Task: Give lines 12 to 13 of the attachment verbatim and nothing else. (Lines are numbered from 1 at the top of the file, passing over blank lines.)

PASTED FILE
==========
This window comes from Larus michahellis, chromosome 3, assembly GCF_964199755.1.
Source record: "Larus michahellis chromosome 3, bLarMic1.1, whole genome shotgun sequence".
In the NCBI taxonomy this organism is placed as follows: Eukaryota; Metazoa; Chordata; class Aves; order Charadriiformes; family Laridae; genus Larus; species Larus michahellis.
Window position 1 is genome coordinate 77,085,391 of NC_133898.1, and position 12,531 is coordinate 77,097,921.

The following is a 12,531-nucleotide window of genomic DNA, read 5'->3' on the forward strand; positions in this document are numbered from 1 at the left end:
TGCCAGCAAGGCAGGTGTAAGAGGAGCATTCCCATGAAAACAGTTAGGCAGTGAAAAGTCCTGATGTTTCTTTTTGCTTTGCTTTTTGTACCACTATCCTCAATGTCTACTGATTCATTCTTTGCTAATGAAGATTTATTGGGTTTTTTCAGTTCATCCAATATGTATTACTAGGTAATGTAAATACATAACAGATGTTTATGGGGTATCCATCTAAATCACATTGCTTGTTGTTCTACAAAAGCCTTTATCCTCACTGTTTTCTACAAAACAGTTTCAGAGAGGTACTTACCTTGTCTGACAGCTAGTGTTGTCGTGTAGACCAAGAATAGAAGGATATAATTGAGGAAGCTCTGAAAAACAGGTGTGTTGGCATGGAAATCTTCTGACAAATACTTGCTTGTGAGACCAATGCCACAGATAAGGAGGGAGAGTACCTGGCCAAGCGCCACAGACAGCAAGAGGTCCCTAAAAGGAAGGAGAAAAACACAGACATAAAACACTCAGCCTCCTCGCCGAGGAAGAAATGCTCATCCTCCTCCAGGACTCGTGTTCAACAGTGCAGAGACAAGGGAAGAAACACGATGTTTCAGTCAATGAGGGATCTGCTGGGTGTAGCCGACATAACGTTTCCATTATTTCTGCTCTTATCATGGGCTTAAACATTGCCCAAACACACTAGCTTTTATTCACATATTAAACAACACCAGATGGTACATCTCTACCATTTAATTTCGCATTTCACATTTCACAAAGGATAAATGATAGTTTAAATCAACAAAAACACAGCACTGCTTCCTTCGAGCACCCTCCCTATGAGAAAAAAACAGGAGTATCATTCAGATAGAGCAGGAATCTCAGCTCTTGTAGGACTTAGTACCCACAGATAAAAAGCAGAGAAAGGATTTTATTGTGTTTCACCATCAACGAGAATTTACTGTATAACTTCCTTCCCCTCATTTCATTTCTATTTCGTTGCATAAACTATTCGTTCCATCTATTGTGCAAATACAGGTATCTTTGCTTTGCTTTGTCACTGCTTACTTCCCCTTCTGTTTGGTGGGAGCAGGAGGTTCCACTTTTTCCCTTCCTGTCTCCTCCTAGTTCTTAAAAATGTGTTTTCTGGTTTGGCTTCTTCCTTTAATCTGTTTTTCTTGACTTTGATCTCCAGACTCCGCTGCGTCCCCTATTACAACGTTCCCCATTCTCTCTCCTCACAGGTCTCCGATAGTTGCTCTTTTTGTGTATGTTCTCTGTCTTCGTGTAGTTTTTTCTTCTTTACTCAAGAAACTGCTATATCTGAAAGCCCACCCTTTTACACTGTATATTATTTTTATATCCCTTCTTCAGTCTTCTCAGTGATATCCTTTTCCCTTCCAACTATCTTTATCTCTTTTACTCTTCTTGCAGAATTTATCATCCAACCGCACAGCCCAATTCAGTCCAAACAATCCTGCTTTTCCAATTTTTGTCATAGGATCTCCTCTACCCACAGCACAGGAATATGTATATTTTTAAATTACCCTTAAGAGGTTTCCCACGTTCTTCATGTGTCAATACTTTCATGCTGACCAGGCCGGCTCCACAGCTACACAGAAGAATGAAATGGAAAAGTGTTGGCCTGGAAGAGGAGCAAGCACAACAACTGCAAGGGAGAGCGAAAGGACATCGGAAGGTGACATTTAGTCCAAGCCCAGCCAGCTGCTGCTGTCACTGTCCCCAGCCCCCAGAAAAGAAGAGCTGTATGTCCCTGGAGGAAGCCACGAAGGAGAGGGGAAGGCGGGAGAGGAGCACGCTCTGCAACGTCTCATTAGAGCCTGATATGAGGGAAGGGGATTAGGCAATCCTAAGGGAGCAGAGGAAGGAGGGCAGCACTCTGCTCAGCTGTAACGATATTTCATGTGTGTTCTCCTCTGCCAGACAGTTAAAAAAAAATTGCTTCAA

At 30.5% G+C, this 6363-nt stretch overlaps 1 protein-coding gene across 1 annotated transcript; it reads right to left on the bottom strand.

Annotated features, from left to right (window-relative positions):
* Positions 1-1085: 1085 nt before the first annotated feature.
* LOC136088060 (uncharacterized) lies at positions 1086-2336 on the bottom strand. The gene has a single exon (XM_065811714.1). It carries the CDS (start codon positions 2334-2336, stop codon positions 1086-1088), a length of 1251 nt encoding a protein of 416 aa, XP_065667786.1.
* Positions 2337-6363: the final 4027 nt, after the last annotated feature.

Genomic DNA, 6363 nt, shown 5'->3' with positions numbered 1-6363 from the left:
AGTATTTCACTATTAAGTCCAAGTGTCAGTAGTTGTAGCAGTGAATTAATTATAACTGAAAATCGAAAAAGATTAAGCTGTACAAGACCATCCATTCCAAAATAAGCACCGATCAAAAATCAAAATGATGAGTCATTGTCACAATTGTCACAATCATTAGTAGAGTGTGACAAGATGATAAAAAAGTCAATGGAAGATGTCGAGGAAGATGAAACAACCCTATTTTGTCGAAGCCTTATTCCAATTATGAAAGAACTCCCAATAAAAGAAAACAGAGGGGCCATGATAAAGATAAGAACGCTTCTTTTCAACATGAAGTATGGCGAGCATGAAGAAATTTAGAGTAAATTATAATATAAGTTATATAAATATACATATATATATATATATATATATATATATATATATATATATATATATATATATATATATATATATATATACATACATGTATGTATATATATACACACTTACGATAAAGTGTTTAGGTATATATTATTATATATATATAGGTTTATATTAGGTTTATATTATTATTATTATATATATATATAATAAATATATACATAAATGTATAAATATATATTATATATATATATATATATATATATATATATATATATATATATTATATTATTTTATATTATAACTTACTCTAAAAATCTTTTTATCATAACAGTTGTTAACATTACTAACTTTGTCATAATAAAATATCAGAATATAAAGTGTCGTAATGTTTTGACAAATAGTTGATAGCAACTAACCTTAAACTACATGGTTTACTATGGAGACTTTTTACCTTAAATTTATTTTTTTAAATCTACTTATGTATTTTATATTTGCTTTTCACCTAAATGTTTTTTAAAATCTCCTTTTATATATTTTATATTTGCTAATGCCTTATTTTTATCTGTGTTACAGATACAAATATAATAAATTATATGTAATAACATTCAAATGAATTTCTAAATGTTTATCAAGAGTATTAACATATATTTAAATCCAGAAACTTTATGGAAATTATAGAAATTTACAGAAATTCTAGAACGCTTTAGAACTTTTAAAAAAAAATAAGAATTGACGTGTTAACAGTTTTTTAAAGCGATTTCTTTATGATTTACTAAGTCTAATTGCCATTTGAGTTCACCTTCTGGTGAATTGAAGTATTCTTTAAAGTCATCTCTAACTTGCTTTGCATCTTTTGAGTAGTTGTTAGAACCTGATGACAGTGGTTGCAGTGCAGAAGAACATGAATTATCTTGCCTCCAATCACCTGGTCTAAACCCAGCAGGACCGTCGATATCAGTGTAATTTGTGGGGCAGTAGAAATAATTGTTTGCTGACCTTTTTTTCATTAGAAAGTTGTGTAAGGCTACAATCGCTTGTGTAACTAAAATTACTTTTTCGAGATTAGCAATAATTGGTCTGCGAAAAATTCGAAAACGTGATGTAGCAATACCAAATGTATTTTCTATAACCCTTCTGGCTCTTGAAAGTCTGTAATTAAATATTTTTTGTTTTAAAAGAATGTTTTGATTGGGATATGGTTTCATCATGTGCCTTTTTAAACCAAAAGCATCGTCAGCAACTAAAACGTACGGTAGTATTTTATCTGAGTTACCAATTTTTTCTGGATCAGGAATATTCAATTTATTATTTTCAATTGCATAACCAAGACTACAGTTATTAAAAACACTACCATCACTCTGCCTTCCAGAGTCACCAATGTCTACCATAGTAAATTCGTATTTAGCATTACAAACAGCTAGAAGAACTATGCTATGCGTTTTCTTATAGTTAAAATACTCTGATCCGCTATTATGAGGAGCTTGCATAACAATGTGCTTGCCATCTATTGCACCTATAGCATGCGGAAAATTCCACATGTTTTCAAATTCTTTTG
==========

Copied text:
Genomic DNA, 6363 nt, shown 5'->3' with positions numbered 1-6363 from the left:
AGTATTTCACTATTAAGTCCAAGTGTCAGTAGTTGTAGCAGTGAATTAATTATAACTGAAAATCGAAAAAGATTAAGCTGTACAAGACCATCCATTCCAAAATAAGCACCGATCAAAAATCAAAATGATGAGTCATTGTCACAATTGTCACAATCATTAGTAGAGTGTGACAAGATGATAAAAAAGTCAATGGAAGATGTCGAGGAAGATGAAACAACCCTATTTTGTCGAAGCCTTATTCCAATTATGAAAGAACTCCCAATAAAAGAAAACAGAGGGGCCATGATAAAGATAAGAACGCTTCTTTTCAACATGAAGTATGGCGAGCATGAAGAAATTTAGAGTAAATTATAATATAAGTTATATAAATATACATATATATATATATATATATATATATATATATATATATATATATATATATATATATATATATATATATACATACATGTATGTATATATATACACACTTACGATAAAGTGTTTAGGTATATATTATTATATATATATAGGTTTATATTAGGTTTATATTATTATTATTATATATATATATAATAAATATATACATAAATGTATAAATATATATTATATATATATATATATATATATATATATATATATATATATATTATATTATTTTATATTATAACTTACTCTAAAAATCTTTTTATCATAACAGTTGTTAACATTACTAACTTTGTCATAATAAAATATCAGAATATAAAGTGTCGTAATGTTTTGACAAATAGTTGATAGCAACTAACCTTAAACTACATGGTTTACTATGGAGACTTTTTACCTTAAATTTATTTTTTTAAATCTACTTATGTATTTTATATTTGCTTTTCACCTAAATGTTTTTTAAAATCTCCTTTTATATATTTTATATTTGCTAATGCCTTATTTTTATCTGTGTTACAGATACAAATATAATAAATTATATGTAATAACATTCAAATGAATTTCTAAATGTTTATCAAGAGTATTAACATATATTTAAATCCAGAAACTTTATGGAAATTATAGAAATTTACAGAAATTCTAGAACGCTTTAGAACTTTTAAAAAAAAATAAGAATTGACGTGTTAACAGTTTTTTAAAGCGATTTCTTTATGATTTACTAAGTCTAATTGCCATTTGAGTTCACCTTCTGGTGAATTGAAGTATTCTTTAAAGTCATCTCTAACTTGCTTTGCATCTTTTGAGTAGTTGTTAGAACCTGATGACAGTGGTTGCAGTGCAGAAGAACATGAATTATCTTGCCTCCAATCACCTGGTCTAAACCCAGCAGGACCGTCGATATCAGTGTAATTTGTGGGGCAGTAGAAATAATTGTTTGCTGACCTTTTTTTCATTAGAAAGTTGTGTAAGGCTACAATCGCTTGTGTAACTAAAATTACTTTTTCGAGATTAGCAATAATTGGTCTGCGAAAAATTCGAAAACGTGATGTAGCAATACCAAATGTATTTTCTATAACCCTTCTGGCTCTTGAAAGTCTGTAATTAAATATTTTTTGTTTTAAAAGAATGTTTTGATTGGGATATGGTTTCATCATGTGCCTTTTTAAACCAAAAGCATCGTCAGCAACTAAAACGTACGGTAGTATTTTATCTGAGTTACCAATTTTTTCTGGATCAGGAATATTCAATTTATTATTTTCAATTGCATAACCAAGACTACAGTTATTAAAAACACTACCATCACTCTGCCTTCCAGAGTCACCAATGTCTACCATAGTAAATTCGTATTTAGCATTACAAACAGCTAGAAGAACTATGCTATGCGTTTTCTTATAGTTAAAATACTCTGATCCGCTATTATGAGGAGCTTGCATAACAATGTGCTTGCCATCTATTGCACCTATAGCATGCGGAAAATTCCACATGTTTTCAAATTCTTTTG